Posted on | July 30, 2010 | No Comments
Friday, Jul. 30, 2010
‘Birther’ movement attorney Orly Taitz keeps fighting legal battle, thinks Obama can’t be the president
The California attorney/dentist/real estate agent has risen to the national stage with her arguments that Obama can’t be the president because he wasn’t born in America.
Two of her cases in Columbus challenging Obama’s legitimacy to hold office were tossed out by U.S. District Court Judge Clay Land. Then her second client, Capt. Connie Rhodes, wrote a letter to the court in September 2009 claiming that Taitz exceeded her authority as an attorney and that she no longer wanted the California lawyer to represent her.
Taitz kept pushing the issue of Obama’s legitimacy with Land, who ultimately gave her a warning and then a time limit to explain why he shouldn’t levy a hefty fine against her. In October 2009, when Taitz did reply, though not to the judge’s specific command of why he shouldn’t sanction her, Land then issued $20,000 in sanctions against her.
Taitz appealed to the 11th Circuit Court of Appeals in Atlanta, and the appeals court upheld Land’s sanctions in May.
She then forwarded U.S. Supreme Court Justice Clarence Thomas a brief for stay, in which she asked that the sanctions be reversed.
According to the Supreme Court’s website, that application was received July 8 and denied by Thomas on July 15.
On July 20, Taitz posted a motion requesting that she be allowed to verify that it is, in fact, Thomas’ signature on the denial of her application. She’s also sent her request for stay to Justice Samuel Alito, though she said a clerk told her it had been returned because of a small technical issue.
“So, they’re playing a new game,” Taitz said Wednesday. “This cannot happen in the Supreme Court of the United States.”
Columbus attorney William Mason, who taught law at Columbus State University, said Taitz raises issues that someone would bring up in a writ of certiorari. To Mason, “writ of certiorari” is the key component. Taitz’s filing is an application for stay.
“It’s not in the proper form or the proper time,” Mason said. “A writ of certiorari is a very formal document. You actually have to send it to a printer and send it in booklet form.”
In addition, the document would state on its cover, “Writ of certiorari.” Inside, it would state “Issues presented,” and it would explain in two or three pages how the appeals court erred, he said.
The Supreme Court gets around 8,000 such writs each year, and they examine about 80 a year, Mason added.
A request for stay is done under extraordinary circumstances once a case has been appealed properly by filing a writ of certiorari, which hasn’t happened. If it had, the issue should have been whether the court could sanction her $20,000. Instead, Mason said, Taitz appears to challenge the underlying argument that Obama can’t legitimately be president.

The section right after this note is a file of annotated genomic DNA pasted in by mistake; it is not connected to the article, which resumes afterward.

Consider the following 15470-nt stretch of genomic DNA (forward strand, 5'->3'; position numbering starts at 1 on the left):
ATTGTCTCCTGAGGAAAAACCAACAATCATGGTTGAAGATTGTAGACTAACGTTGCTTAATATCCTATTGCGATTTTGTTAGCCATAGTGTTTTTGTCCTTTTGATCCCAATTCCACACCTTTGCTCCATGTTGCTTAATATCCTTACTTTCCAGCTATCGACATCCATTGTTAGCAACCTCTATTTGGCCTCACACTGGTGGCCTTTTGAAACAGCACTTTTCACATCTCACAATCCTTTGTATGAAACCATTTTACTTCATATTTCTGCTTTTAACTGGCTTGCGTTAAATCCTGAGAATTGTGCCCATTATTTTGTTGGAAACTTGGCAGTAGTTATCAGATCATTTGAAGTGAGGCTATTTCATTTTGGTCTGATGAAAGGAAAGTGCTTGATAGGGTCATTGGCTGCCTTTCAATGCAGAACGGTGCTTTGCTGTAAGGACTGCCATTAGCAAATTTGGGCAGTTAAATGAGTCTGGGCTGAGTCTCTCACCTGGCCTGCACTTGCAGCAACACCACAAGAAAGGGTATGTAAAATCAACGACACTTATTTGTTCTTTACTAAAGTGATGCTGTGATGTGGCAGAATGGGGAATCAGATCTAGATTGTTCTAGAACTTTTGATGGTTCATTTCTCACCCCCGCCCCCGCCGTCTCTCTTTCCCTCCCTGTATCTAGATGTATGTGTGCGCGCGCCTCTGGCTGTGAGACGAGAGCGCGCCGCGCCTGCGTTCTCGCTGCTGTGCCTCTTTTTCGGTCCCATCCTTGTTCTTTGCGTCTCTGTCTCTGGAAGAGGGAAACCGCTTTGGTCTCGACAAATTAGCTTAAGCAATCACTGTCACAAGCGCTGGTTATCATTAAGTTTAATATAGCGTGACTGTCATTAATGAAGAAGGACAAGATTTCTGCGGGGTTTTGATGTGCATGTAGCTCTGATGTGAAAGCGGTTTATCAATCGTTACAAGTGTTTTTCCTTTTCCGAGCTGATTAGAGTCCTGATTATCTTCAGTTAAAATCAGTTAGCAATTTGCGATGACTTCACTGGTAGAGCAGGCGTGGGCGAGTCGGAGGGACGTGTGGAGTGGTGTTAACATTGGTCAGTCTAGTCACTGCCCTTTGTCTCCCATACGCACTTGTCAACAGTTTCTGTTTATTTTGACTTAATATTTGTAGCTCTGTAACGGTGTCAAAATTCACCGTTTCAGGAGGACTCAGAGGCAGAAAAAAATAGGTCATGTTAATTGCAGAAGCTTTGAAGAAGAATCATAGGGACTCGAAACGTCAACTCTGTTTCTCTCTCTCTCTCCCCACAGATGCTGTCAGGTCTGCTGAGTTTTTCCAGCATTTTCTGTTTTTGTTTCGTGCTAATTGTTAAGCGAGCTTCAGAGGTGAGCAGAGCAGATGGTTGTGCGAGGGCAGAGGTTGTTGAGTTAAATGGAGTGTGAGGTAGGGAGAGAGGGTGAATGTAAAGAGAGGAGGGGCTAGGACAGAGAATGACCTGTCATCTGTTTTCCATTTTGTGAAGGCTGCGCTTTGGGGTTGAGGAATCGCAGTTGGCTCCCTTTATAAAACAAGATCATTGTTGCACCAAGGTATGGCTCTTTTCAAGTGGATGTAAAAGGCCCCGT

“There’s no logical way to address what she’s doing,” he said. “I have written certs to the U.S. Supreme Court. This is not how you do it.”
Taitz said Wednesday that she has until the end of August to file a writ of certiorari. She’s considering it, though she added that she doesn’t want to discuss the issue at this point.
Taitz disagreed with Mason’s argument that a writ should have been filed first, saying that one doesn’t exclude the other.
“This is too important for the nation as a whole,” she said.
Taitz questions the timing of Thomas’ denial of her request for stay. She said someone made the entry on the high court’s website on a Saturday when the court was closed. Since then, Taitz has been told by a court clerk that no order signed by Thomas exists, she said.
“We don’t know who denied it,” she said. “Clearly, he did not sign this order. All kinds of things are happening.”
The Supreme Court’s website states that an application for stay was submitted to Thomas, who then denied it.
Taitz said she’s filed a motion with Chief Justice John Roberts asking that Thomas’ signature be verified. She’s also filed a complaint with the U.S. Department of Justice, she said.
In addition, Taitz has sent her request for stay to Alito, saying that someone can keep on sending such requests to each of the justices.
So when, if ever, would Taitz be forced to pay the sanctions?
Taitz said she’s received a letter from a Georgia U.S. attorney asking if she would pay the money.
She replied that she’s chosen to exercise her rights to appeal to the Supreme Court.
“I guess they’re waiting to see what happens,” she said.